NORWAY — Sometimes things just don’t measure up.
A group of Oxford Hills Comprehensive High School computer-aided drafting and design class students from the technical school recently went to the Gingerbread House on assignment to measure everything from the doors to windows and floors in preparation for the anticipated move this spring of the massive historic home on Main Street.
Using tape measures and pencil and paper, the students went from room to room on each of the floors piecing together a layout.
What the students found were doors that were as much as an inch different in height, windows that were one-half inch off from each other and other oddities in the otherwise beautiful construction of the former Evans-Cummings House, which is on the National Register of Historic Places.
“We’re kind of in a conundrum about that. We didn’t know what was really going on,” said Matt Farnum, a 17-year-old junior CADD student from Norway.
The house, which was built in 1855 by Richard Evans on the banks of the Pennessewassee Stream and remodeled some 30 later by the original architect, John B. Hazen, to the now prominent “gingerbread” style, is set to be moved just down the street near Butters Park in the next few months, if all goes according to plan.
The second- and third-year CADD students of John Bell were approached by the Friends of the Gingerbread House to create drawings of the existing layout.
“These plans will consist of floor plans, exterior elevations and 3-D renderings that will be used for planning, estimating and presentations,” said Bell.
Farnum and his classmates spent two days last week in the building measuring walls, windows, door and even stairs risers.
“There were a lot of inconsistencies,” said Farnum, who hopes to major in civil engineering or environmental engineering when he goes to college.
The students agree that the inconsistencies must be because the house has shifted and the floors had settled over time.
“We took individual measurements of each room,” said Sarah Burnham, an 18-year-old senior from Otisfield. “Then we pieced it together. We were given a paper from every room. Each had measurement.”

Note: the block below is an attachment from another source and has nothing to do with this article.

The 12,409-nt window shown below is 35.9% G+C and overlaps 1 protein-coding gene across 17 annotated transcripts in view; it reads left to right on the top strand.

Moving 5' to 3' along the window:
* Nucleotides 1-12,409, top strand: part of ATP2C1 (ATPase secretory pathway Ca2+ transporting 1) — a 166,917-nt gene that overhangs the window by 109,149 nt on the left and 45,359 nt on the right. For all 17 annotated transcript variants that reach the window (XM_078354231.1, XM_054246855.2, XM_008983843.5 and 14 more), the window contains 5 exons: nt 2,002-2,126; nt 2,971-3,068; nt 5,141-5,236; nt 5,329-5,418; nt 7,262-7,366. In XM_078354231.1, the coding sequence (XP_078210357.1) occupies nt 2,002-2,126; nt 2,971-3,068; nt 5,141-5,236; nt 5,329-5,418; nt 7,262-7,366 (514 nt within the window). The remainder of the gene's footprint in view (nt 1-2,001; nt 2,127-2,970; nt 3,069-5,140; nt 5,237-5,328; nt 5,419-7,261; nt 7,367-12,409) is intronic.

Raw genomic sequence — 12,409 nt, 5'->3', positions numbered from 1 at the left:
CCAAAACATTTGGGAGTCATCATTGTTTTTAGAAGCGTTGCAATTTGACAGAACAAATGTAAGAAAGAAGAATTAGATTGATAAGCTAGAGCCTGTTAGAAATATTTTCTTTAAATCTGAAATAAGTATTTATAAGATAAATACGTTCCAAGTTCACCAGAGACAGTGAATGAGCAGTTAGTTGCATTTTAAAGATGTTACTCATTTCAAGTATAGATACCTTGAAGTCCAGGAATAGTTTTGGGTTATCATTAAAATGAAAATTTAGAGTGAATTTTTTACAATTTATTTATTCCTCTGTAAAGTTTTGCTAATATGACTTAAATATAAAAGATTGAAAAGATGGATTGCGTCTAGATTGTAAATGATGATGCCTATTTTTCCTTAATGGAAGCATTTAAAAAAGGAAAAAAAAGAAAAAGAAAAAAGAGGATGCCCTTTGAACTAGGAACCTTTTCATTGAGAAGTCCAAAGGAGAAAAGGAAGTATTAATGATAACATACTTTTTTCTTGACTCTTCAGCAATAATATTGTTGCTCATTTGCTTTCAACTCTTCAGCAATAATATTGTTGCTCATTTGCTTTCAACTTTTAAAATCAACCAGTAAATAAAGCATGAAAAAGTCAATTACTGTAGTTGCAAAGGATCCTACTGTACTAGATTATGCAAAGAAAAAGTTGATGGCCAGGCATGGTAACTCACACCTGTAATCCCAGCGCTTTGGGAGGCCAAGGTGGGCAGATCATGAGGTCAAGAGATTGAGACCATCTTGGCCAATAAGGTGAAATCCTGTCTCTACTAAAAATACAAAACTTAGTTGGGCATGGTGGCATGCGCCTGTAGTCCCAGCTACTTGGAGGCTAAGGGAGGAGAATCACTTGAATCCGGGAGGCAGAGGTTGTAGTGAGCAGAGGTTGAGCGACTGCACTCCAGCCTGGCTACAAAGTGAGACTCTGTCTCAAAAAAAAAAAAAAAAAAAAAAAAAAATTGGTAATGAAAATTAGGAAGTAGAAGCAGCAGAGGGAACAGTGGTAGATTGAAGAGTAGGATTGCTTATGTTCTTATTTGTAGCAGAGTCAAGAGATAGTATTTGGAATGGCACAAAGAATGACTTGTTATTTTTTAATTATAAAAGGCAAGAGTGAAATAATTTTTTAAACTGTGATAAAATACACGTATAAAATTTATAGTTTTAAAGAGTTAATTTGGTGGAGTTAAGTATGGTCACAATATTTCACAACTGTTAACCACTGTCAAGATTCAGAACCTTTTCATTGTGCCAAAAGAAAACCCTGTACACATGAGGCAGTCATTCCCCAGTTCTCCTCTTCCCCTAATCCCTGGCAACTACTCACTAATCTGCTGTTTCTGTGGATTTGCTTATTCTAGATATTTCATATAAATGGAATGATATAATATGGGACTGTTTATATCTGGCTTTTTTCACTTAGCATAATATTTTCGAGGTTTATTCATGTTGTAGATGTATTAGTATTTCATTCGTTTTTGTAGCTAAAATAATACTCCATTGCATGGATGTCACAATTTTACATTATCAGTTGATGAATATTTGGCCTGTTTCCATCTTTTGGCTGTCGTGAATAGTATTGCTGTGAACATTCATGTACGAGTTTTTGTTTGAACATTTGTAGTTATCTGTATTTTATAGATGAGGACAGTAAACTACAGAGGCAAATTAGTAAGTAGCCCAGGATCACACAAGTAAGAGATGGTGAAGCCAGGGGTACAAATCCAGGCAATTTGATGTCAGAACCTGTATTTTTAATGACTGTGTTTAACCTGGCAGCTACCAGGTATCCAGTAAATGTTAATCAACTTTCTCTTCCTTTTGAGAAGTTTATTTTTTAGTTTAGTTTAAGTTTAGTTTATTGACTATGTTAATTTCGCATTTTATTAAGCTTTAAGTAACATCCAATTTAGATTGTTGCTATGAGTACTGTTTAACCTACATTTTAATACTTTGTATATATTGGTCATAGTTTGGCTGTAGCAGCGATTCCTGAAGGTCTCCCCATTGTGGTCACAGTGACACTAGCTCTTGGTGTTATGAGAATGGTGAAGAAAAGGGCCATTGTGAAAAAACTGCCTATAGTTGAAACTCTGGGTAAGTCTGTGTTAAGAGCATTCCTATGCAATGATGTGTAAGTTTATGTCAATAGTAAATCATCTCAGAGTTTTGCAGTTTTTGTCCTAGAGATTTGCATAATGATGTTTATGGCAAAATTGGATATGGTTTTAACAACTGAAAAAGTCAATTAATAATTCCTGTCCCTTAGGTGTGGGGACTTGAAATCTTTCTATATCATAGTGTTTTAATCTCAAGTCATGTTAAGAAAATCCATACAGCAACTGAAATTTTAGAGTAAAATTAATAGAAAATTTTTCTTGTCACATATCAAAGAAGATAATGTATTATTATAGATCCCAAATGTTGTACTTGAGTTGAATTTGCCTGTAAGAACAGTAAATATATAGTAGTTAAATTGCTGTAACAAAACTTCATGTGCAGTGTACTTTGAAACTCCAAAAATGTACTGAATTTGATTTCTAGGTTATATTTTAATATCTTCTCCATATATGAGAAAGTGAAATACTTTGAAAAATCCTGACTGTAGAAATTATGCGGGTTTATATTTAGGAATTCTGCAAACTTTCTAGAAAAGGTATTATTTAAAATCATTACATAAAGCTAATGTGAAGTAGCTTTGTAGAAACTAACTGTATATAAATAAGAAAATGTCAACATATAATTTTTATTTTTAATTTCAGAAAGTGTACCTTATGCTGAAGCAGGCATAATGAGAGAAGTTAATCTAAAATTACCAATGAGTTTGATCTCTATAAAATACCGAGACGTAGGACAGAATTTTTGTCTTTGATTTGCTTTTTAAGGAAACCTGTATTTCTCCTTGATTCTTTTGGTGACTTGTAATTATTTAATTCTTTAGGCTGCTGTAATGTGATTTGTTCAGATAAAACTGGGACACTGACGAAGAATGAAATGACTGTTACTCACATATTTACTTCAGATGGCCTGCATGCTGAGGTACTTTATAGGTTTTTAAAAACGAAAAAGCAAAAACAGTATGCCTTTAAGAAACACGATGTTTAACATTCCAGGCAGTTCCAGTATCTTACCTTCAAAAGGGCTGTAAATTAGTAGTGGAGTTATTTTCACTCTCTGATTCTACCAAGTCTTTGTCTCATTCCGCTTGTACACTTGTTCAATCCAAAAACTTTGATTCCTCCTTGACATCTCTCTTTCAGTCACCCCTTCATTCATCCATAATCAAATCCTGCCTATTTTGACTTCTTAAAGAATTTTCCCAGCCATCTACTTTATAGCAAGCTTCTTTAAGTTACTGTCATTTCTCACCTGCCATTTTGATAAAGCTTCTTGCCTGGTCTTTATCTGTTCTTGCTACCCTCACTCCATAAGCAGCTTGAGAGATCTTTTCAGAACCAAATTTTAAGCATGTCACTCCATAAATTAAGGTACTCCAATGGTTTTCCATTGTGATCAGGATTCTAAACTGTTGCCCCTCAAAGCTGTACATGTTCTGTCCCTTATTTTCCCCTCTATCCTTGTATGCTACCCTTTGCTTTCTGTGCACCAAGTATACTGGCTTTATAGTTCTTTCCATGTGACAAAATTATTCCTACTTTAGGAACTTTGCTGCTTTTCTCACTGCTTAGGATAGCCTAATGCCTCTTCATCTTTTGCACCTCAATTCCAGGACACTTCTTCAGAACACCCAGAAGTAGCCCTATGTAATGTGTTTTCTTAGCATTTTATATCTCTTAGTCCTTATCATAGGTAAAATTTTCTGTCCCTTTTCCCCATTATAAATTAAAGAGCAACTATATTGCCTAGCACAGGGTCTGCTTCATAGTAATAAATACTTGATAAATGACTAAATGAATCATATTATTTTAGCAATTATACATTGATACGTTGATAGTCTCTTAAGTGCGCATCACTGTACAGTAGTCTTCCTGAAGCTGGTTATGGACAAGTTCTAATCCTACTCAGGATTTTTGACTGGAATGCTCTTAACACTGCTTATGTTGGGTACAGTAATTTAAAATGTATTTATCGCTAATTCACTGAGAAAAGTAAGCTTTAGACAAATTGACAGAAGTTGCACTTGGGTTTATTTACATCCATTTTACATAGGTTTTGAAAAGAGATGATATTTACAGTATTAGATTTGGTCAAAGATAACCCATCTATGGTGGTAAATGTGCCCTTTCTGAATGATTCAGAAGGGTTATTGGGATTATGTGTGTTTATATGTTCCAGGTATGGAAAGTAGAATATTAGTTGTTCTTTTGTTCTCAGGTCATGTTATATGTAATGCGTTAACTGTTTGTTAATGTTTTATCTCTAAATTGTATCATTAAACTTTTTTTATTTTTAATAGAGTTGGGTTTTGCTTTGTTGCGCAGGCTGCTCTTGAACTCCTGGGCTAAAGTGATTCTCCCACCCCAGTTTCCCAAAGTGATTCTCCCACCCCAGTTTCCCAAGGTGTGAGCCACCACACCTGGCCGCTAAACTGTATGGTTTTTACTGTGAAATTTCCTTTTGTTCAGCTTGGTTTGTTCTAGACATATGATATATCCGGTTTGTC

“It’s going to be a little tricky. A lot of things won’t really line up,” said Burnham of the final layout designs. “The goal is to get the measurements as accurate as possible. It’s very difficult to tell how accurate they are because it’s (the house) settled.”
Burnham, who hopes to attend college next year with a major in math and minor in music, said the house must have been beautiful years ago.
“I’ve never been in it before this. I think it’s in great disrepair. I don’t know how it will be fixed up, but I hope it can,” said Burnham, who suggested a museum as an appropriate future use. “It was quite a mess. I wished I could have seen what it used to be like. What’s still there is really beautiful, but it’s sad to see it in such disrepair.”
Farnum said he is also excited about the house being saved.
“I drive by it a lot and was always curious about what was inside. I saw so much potential. I tried to see what it used to be like. I really hope it will be successfully restored. I know it will be a beautiful house,” said Farnum. He also suggested the building might make a good museum once it’s moved and restored. “It’s such a historic building — a great place to hold a museum.”
Farnum, who volunteers for Habitat for Humanity projects, said he hopes to engage some of those volunteers to help in the restoration of the Gingerbread House if they are needed.